Undoubtedly the Beveridge Report was revolutionary in its day but it nevertheless focused on delivery by the State to passive recipients rather than shifting power in order to enable shared solutions. It failed to recognize that there are strengths in people and communities if the right conditions are created for them to flourish.
Housing providers and policy makers need to concentrate less on “asset management” of bricks and mortar “stock” and more on the building and proper utilisation and valuing of “human assets”. A mindset shift is needed away from the deficit model that sees people like myself solely in terms of “needs” that are all but impossible to meet due to ever dwindling resources.
They need a clearer understanding of how people and communities, including those considered the most “vulnerable” can contribute to and indeed, lead on the design and running of services. We need to shift from paternalistic insistences on “compliance” and at best, largely tokenistic consultation to genuine co-production – an “equal and reciprocal relationship between professionals, people using services, their families and their neighbours. ”
In a climate of stretched resources and mounting concern that the housing market is broken and failing residents, the concept of co-production is more important than ever. Put simply, tenants should have a meaningful role in the design and delivery of the homes they need. Landlords must acknowledge the skills, knowledge, experience, networks and resources that individuals and communities bring. There needs to be a focus on fostering equal relationships, where individuals, families, communities and service providers have a reciprocal relatiinship and where tenants are no longer “done to”.
“Co-production’ refers to a way of working whereby citizens and decision makers … work together to create a decision or service which works for them all. The approach is value driven and built on the principle that those who use a service are best placed to help design it”
Skills for Health, March 2013
“Co-production is a radical culture of trust, respect and valuing everyone to bring about a positive thriving change in a community”
Homeless link, March 2018
Recently, Peabody sent letters out to 200 tenants claiming that all of them, including my entire household, had failed to allow contractors access to their flats to undertake fire safety checks. The tone was officious, and there were direct threats to force entry and change locks on communal and individual doors – in other words de facto eviction. Clearly no effort had been made to check the claim that all 200 households were guilty of this alleged crime. In fact there is a large amount of evidence that in our household, everyone made concerted efforts to communicate with the contractors to arrange the necessary appointments.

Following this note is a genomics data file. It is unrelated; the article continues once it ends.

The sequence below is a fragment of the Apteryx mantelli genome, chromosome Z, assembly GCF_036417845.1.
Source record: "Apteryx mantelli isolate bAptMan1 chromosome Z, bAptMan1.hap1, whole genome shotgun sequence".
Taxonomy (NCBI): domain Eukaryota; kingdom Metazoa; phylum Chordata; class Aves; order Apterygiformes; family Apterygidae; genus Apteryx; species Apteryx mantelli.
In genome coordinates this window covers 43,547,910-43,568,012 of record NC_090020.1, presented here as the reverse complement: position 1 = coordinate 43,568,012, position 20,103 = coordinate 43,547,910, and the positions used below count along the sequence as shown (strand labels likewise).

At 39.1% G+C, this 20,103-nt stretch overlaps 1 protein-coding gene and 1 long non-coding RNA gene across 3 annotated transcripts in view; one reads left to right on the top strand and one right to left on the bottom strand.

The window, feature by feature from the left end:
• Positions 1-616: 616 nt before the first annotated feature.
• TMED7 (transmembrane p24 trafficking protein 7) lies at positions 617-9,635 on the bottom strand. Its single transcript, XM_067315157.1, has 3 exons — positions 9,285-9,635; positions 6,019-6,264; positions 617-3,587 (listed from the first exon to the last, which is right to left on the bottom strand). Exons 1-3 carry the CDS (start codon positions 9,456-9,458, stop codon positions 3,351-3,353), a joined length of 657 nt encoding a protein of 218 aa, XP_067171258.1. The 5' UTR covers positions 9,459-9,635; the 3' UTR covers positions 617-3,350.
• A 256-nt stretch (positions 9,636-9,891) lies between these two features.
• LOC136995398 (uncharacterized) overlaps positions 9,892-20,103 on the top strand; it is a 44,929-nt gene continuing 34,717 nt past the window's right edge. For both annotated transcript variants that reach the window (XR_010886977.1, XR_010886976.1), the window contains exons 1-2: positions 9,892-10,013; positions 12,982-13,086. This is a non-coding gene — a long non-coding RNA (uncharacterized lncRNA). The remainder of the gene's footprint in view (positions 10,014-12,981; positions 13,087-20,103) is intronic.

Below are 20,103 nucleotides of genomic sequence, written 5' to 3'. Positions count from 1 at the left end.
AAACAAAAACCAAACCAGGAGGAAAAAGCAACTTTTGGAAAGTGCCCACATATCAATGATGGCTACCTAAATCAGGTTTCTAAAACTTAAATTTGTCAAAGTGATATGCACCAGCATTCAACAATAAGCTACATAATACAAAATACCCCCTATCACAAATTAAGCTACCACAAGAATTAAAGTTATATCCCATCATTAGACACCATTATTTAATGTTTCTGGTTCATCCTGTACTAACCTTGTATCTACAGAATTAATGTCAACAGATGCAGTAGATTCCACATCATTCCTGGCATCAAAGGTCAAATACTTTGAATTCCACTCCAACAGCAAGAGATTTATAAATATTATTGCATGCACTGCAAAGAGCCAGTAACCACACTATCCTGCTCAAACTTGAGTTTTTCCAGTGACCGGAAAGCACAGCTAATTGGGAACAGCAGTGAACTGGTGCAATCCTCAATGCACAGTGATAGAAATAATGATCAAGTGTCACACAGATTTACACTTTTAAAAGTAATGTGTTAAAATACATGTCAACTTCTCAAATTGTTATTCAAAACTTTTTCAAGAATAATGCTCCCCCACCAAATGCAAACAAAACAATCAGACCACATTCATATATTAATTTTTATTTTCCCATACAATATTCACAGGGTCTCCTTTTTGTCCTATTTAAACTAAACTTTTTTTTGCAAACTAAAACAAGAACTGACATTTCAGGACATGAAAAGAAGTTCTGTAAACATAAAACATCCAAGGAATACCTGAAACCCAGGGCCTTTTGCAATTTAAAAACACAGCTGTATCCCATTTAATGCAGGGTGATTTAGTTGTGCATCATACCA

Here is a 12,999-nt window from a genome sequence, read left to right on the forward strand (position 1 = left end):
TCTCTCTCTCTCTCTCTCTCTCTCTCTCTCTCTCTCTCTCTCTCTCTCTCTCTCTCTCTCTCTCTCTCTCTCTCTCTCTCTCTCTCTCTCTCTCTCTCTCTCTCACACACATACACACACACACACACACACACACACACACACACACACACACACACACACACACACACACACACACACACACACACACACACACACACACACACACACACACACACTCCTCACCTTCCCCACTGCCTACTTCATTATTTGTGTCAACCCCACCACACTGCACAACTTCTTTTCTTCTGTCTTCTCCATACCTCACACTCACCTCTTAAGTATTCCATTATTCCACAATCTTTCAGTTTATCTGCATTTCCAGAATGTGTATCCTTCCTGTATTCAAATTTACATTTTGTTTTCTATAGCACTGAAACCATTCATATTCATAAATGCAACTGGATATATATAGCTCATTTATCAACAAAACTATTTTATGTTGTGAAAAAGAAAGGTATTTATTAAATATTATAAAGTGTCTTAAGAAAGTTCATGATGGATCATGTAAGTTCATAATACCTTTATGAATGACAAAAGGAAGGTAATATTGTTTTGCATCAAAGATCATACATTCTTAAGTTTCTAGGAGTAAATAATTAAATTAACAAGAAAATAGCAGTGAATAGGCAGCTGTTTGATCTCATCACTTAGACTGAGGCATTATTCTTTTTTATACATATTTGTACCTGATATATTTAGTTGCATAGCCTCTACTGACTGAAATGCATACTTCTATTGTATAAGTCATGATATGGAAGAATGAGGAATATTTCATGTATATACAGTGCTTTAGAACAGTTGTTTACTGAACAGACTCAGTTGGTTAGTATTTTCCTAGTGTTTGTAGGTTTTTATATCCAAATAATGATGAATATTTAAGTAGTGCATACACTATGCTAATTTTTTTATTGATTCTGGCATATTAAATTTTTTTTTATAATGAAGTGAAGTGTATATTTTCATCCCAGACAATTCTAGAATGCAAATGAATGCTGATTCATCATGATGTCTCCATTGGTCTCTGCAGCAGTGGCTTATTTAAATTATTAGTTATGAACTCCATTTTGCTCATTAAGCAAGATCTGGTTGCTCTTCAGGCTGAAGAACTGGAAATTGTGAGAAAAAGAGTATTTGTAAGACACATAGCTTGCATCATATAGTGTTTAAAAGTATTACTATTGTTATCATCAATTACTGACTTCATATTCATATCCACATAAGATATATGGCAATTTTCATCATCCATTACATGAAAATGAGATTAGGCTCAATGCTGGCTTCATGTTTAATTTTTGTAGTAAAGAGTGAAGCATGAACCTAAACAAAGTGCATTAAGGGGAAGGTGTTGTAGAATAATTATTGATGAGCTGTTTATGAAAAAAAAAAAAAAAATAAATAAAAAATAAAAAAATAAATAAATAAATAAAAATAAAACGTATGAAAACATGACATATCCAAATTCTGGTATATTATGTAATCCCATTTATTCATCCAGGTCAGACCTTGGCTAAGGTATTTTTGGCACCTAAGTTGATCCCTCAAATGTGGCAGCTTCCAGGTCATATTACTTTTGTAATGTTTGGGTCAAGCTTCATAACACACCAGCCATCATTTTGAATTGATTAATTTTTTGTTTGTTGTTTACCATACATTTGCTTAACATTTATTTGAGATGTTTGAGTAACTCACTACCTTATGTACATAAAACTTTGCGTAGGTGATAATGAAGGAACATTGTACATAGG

I have been reflecting on this since these letters arrived marked URGENT in red. I believe they show what is wrong with the culture of Peabody and other traditional social landlords, which goes back to the “bricks and mortar” theory, and demonstrates a failure to recognise the importance of relationships and trust. This paternalistic model is at best based on “compliance” and no more, and if the recalcitrant children on the receiving end of the parent/child dynamic fail to comply, they will be punished. Control is to be achieved by fear. It is little wonder then, that tenants like myself who believe in collaboration and partnership-working, end up angry, disillusioned and disinclined to “obey” orders imposed from above. This is wasteful and dehumanising, and does not make the jobs of over-stretched Housing staff any easier.
The key is NOT to erase the philanthropic values of Peabody and his ilk, but to retain the human aspects where we are viewed not as the needy, and the feckless. That means bringing the values of the philanthropists up to date so that they are suited to the modern world. Relationships based on mutual understanding and combining efforts to find shared solutions on both sides.